What Is the Connection between IFRS and FASB?

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  • Written By: K.C. Bruning
  • Edited By: John Allen
  • Last Modified Date: 05 November 2018
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In 2002, the Financial Accounting Standards Board (FASB) began the process of working with the International Accounting Standards Board (IASB) to converge international financial reporting standards (IFRS) with the US's generally approved accounting standards (GAAP). The goal was to create one set of standards that was appropriate for a more global economy. This is the primary connection between the IFRS and FASB. Aside from the working relationship between the two boards, they are also connected by a shared interest in optimizing account standards backed up by substantial experience in the field.

A major connection between the IFRS and FASB is the years that the organization has devoted to merging these international standards with GAAP. The board has worked with the IASB to find similarities between the two sets of standards, manage the differences, and to make improvements to the system overall.

Another connection between the IFRS and FASB is that this group has played an unprecedented role in finding the weaknesses in this set of standards. Due to its experience setting widely-used standards, the FASB is uniquely qualified to analyze and improve international standards. It has the benefit of its experience in the field and the fresh perspective of an outside party where the IFRS is concerned.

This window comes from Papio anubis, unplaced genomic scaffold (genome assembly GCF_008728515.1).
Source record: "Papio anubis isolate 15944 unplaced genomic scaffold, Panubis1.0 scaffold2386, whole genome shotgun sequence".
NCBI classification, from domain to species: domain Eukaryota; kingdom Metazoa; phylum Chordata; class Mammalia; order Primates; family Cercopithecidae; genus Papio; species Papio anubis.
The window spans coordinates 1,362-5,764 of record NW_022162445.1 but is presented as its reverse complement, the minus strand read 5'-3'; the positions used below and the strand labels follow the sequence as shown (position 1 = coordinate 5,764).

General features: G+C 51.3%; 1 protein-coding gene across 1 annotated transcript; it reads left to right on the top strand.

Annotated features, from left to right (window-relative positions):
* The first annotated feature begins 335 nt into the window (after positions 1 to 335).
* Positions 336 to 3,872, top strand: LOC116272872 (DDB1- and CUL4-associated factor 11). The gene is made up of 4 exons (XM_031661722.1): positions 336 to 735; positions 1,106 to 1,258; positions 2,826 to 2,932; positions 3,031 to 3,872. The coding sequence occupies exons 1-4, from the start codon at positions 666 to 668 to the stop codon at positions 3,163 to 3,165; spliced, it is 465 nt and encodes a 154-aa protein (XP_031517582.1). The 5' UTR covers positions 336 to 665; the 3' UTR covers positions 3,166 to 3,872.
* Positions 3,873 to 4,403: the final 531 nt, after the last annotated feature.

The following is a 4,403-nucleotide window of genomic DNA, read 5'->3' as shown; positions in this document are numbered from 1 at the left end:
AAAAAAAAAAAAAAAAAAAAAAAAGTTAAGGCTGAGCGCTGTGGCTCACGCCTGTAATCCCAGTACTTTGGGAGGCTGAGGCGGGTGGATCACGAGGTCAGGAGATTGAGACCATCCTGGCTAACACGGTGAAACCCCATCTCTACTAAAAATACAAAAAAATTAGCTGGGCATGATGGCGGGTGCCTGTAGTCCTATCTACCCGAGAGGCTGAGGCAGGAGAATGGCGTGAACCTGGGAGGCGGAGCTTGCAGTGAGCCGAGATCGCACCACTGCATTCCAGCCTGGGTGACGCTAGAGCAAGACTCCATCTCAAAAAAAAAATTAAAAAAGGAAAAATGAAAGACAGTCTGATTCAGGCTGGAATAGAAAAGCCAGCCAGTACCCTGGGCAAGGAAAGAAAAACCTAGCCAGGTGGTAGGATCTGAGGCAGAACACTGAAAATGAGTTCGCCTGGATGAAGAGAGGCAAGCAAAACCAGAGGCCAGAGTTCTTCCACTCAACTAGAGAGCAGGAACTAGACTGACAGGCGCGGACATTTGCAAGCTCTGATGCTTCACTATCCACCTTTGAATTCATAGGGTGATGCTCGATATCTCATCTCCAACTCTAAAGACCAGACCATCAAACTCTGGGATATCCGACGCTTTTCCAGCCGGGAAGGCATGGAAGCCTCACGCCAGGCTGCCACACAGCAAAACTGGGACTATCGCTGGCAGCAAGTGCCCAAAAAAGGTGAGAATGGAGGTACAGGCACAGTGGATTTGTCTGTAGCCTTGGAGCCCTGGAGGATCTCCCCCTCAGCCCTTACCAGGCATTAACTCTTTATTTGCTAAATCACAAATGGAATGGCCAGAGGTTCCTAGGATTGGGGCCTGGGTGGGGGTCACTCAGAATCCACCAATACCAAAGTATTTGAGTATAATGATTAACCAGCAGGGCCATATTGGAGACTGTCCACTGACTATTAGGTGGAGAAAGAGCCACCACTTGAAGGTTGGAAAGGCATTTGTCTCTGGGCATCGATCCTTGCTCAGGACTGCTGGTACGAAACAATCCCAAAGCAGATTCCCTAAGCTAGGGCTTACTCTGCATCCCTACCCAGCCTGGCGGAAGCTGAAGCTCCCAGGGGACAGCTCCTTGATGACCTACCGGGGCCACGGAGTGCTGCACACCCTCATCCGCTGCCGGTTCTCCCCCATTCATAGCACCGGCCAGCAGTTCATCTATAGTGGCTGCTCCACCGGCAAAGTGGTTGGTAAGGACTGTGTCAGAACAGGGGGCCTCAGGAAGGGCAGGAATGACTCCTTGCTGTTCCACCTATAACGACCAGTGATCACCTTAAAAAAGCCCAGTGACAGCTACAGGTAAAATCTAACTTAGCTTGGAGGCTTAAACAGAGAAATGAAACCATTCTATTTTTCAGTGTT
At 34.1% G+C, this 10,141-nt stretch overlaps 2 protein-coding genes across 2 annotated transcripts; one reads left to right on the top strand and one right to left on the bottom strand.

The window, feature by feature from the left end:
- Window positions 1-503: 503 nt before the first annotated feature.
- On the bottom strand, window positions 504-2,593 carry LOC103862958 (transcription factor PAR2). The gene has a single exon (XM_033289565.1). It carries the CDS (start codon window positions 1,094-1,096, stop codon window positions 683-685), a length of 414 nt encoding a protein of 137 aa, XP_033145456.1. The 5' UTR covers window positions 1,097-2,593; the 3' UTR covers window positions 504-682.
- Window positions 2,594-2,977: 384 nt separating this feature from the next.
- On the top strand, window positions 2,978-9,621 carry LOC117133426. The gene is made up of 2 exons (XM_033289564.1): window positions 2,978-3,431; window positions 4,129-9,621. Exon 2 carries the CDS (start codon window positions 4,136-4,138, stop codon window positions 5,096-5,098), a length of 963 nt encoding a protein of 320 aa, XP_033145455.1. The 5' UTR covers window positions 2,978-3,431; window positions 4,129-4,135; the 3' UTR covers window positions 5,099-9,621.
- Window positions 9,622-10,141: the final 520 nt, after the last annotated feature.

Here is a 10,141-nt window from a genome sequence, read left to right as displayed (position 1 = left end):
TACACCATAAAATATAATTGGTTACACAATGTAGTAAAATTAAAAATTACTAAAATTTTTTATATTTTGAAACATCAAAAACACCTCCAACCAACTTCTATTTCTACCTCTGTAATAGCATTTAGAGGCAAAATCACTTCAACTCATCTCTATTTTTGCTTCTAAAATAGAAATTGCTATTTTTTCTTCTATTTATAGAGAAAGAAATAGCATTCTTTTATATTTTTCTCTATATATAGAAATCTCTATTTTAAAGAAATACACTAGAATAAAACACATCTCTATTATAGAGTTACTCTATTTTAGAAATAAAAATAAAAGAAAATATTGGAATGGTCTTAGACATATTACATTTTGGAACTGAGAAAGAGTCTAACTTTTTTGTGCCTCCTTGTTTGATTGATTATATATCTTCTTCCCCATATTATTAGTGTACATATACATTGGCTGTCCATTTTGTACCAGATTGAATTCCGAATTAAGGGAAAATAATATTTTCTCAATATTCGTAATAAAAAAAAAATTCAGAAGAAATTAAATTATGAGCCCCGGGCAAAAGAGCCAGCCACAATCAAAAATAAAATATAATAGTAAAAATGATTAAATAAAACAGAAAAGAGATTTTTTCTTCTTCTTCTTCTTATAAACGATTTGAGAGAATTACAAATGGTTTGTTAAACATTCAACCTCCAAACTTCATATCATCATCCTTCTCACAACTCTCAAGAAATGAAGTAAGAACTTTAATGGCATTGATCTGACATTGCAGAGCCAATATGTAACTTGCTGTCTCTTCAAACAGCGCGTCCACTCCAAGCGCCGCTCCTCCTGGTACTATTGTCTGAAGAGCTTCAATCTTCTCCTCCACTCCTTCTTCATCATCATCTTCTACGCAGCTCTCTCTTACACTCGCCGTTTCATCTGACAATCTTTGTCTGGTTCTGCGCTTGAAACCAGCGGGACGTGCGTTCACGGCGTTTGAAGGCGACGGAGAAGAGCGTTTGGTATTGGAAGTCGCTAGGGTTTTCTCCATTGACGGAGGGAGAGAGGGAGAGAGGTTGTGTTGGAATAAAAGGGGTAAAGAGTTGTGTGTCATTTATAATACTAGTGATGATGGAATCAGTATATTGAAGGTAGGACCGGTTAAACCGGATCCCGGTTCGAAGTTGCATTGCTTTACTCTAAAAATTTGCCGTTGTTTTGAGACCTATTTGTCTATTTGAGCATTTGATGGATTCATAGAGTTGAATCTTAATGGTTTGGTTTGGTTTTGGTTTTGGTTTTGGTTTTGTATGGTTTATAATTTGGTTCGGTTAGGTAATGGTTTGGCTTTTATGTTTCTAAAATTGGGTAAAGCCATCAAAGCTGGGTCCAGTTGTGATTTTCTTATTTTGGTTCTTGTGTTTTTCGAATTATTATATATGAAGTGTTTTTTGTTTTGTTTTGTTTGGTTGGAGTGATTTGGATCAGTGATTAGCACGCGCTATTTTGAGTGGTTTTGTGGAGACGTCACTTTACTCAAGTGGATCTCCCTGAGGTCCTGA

There are other important ways that the IFRS and FASB connect. One key factor is that because the FASB has comprehensive experience managing and developing a set of standards such as the IFRS, the group can more easily determine how to expand its reach. While the GAAP tends to be less rigid, it is generally the same overall structure. The ultimate goal is to continually determine which approach best suits the global style.

Merging the IFRS and GAAP standards was meant to address several issues. Overall it was a way to simplify the process of accounting by having one universally-accepted set of standards. It is also meant to adapt standards to the increasingly global economy. Though the primary purpose of merging the standards was to make them more functional globally, they have also been geared towards domestic use.

The partnership between the FASB and the IASB inspired many companies to make a transition to IFRS in order to begin the transition to a more global style of accounting. This change was primarily one of philosophy, as the GAAP is based on rules while the IFRS is more focused on principles. The structure of the latter leaves more room for interpretation. This can require the intervention of the board in order to clarify intent, so that the end result is a more restricted set of standards.



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